A settlement in the lawsuit against Lady Gaga by her former personal assistant, Jennifer Olsen, was announced
this week, a month before the case was scheduled for trial. Ms. Olsen sued the pop star claiming that she was not exempt from wage and hour laws and entitled to additional compensation for her overtime work. How much overtime? Ms. Olsen claims she was at Lady Gaga’s beck and call 24/7. Her suit alleged that she was often required to sleep in Lady Gaga’s bed so that she could immediately respond to any assignments given throughout the night.
The settlement may be good news to Lady Gaga fans worried about the stress and distraction on their idol, but it is disappointing news to many employment lawyers and human resources professionals. A trial would have involved several interesting issues, including some legal ones. For one thing, it is not clear whether the personal assistant was a nonexempt employee under wage and hour laws. Depending upon the duties assigned to Ms. Olsen, it is possible that she could have been an “administrative employee” under the Fair Labor Standards Act. Last year, the Fourth Circuit Court of Appeals affirmed dismissal of a claim for overtime by a CEO’s executive assistant in Altemus v. Federal Realty Investment Trust. The employee was deemed to be exempt even though a large percentage of his time was spent doing seemingly non-exempt work like arranging the CEO’s travel and monitoring the CEO’s email communications.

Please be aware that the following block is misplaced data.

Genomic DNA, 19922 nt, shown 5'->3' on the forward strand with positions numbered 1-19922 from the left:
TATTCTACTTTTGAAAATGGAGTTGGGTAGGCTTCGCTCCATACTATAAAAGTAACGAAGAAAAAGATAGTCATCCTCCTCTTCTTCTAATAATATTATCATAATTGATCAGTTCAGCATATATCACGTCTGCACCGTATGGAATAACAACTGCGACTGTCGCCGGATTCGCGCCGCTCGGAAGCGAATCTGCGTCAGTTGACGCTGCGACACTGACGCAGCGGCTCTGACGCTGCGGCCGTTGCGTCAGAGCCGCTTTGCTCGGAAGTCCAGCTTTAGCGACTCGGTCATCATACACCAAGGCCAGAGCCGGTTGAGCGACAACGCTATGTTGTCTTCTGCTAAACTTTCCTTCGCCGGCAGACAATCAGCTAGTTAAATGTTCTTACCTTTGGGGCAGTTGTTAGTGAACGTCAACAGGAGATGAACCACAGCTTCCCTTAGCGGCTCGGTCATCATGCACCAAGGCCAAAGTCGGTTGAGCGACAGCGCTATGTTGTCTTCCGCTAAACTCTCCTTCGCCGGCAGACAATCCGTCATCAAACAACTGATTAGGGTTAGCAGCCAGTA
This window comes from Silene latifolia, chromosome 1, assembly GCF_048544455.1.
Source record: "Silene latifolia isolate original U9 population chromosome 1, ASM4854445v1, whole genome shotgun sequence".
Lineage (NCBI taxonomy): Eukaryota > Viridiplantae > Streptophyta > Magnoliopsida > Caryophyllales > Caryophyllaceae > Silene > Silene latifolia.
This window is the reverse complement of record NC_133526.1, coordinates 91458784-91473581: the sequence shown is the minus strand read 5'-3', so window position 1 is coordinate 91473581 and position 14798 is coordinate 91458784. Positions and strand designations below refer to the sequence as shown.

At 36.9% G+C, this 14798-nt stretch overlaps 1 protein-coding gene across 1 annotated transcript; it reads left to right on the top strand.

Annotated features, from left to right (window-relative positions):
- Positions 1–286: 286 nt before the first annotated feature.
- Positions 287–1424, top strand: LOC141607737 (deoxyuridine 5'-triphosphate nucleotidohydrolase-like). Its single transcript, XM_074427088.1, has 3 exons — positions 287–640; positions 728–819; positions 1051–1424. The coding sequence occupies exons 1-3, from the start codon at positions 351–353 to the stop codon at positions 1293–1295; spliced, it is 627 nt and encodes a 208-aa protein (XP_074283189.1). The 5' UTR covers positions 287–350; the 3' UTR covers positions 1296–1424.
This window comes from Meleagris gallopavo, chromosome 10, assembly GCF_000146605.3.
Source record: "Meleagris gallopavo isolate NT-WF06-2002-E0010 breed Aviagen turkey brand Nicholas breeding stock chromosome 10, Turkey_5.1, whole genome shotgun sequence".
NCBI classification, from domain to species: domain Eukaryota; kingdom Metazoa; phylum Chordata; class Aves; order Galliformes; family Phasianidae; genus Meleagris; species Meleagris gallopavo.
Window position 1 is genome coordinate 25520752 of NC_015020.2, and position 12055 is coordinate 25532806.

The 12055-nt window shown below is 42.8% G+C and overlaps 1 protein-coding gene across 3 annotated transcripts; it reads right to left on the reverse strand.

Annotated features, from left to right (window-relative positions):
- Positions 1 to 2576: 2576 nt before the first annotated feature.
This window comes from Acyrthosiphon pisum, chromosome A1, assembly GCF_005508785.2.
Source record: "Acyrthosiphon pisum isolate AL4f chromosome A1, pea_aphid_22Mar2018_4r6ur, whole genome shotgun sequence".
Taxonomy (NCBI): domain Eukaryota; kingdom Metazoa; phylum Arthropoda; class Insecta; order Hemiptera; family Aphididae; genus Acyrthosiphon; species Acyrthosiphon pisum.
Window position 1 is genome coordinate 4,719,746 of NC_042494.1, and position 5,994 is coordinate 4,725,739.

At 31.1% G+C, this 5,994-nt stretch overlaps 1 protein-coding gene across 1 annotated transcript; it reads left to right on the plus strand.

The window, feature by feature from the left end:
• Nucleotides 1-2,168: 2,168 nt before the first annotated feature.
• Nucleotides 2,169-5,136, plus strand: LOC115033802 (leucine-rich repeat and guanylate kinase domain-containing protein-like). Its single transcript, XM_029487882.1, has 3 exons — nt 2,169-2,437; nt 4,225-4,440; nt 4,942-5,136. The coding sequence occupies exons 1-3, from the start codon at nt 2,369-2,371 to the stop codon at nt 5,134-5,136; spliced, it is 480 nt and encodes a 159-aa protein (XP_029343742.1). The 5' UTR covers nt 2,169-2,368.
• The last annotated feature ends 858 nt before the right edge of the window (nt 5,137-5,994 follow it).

Another interesting issue would have been the amount of overtime Ms. Olsen would receive if she was deemed to be nonexempt. It is hard to believe that she would be entitled to pay for every minute of her employment, but employers who misclassify employees face a real risk of employees over-exaggerating their work time. Because it is the employer’s obligation to keep accurate records of non-exempt employees’ work hours, in cases where the employer fails to do so courts will place the burden of proof on the employer to establish that the employee’s estimate of work hours is inaccurate.
Finally, the trial would have included interesting issues of which on-call periods were compensable. Even if Ms. Olsen was required to be available for work, much of that time may not have been compensable if she was able to still have free time to herself. She alleges, however, that while on tours she was not even given her own hotel room so that she would be immediately available to provide assistance if and when needed. If those allegations were accurate, it is very possible that all of the time she spent waiting to provide assistance should have been treated as time on the clock.